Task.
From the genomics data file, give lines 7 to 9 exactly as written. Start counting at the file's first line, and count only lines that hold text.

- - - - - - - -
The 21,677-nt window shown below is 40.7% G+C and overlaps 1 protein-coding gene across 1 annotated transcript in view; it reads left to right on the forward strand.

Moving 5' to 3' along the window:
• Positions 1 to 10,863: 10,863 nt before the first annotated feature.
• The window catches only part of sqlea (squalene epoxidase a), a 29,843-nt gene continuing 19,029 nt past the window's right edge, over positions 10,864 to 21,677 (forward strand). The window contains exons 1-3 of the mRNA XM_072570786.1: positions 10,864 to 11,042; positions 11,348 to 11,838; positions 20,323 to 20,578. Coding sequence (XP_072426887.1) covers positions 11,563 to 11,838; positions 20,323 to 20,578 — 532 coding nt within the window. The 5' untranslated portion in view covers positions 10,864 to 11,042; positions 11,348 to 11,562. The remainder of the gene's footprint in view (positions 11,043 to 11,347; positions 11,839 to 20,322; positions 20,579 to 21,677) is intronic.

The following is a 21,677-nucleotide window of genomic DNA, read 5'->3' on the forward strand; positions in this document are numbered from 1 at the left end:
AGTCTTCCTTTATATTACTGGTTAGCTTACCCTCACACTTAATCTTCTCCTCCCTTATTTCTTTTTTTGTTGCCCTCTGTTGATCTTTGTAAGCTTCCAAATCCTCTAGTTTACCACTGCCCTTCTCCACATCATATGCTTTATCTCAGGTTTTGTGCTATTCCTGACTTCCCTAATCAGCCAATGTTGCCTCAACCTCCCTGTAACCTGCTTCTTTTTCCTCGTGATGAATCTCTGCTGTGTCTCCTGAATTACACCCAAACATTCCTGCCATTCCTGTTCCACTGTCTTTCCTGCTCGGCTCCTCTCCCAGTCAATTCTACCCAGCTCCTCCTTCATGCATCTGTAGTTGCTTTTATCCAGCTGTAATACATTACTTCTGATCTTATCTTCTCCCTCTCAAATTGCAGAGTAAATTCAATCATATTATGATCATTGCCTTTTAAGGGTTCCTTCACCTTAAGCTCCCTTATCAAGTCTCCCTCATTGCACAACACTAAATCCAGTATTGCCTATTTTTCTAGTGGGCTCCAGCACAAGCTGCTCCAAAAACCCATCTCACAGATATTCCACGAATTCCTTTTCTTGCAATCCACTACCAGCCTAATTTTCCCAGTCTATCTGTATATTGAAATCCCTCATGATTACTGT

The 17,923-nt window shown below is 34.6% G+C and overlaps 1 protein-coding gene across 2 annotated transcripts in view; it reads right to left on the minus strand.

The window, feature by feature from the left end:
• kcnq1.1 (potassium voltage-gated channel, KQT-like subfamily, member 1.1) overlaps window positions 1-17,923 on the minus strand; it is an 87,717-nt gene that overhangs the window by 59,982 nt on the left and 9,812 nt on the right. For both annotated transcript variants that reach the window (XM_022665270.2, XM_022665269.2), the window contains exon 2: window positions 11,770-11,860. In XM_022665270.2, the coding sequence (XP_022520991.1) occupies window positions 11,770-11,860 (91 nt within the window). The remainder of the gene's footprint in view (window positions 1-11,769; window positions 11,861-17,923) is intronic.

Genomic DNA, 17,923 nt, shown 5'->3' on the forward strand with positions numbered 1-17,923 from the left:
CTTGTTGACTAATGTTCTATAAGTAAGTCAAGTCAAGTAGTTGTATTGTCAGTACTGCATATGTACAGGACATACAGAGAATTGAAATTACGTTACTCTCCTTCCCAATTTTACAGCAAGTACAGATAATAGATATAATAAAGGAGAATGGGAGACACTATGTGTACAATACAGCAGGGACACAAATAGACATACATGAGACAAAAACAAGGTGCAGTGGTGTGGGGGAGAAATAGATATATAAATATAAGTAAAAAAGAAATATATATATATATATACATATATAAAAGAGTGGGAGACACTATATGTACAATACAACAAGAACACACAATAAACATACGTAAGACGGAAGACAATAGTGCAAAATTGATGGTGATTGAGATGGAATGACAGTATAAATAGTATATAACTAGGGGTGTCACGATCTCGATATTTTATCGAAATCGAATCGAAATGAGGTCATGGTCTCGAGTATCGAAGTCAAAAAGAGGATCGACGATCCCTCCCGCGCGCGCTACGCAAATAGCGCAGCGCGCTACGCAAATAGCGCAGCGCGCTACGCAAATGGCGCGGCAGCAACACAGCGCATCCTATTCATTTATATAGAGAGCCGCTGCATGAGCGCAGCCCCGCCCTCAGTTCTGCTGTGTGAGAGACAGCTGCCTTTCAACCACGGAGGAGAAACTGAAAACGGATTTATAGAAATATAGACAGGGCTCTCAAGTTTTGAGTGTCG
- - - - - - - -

The 17,923-nt window shown below is 34.6% G+C and overlaps 1 protein-coding gene across 2 annotated transcripts in view; it reads right to left on the minus strand.

The window, feature by feature from the left end:
• kcnq1.1 (potassium voltage-gated channel, KQT-like subfamily, member 1.1) overlaps window positions 1-17,923 on the minus strand; it is an 87,717-nt gene that overhangs the window by 59,982 nt on the left and 9,812 nt on the right. For both annotated transcript variants that reach the window (XM_022665270.2, XM_022665269.2), the window contains exon 2: window positions 11,770-11,860. In XM_022665270.2, the coding sequence (XP_022520991.1) occupies window positions 11,770-11,860 (91 nt within the window). The remainder of the gene's footprint in view (window positions 1-11,769; window positions 11,861-17,923) is intronic.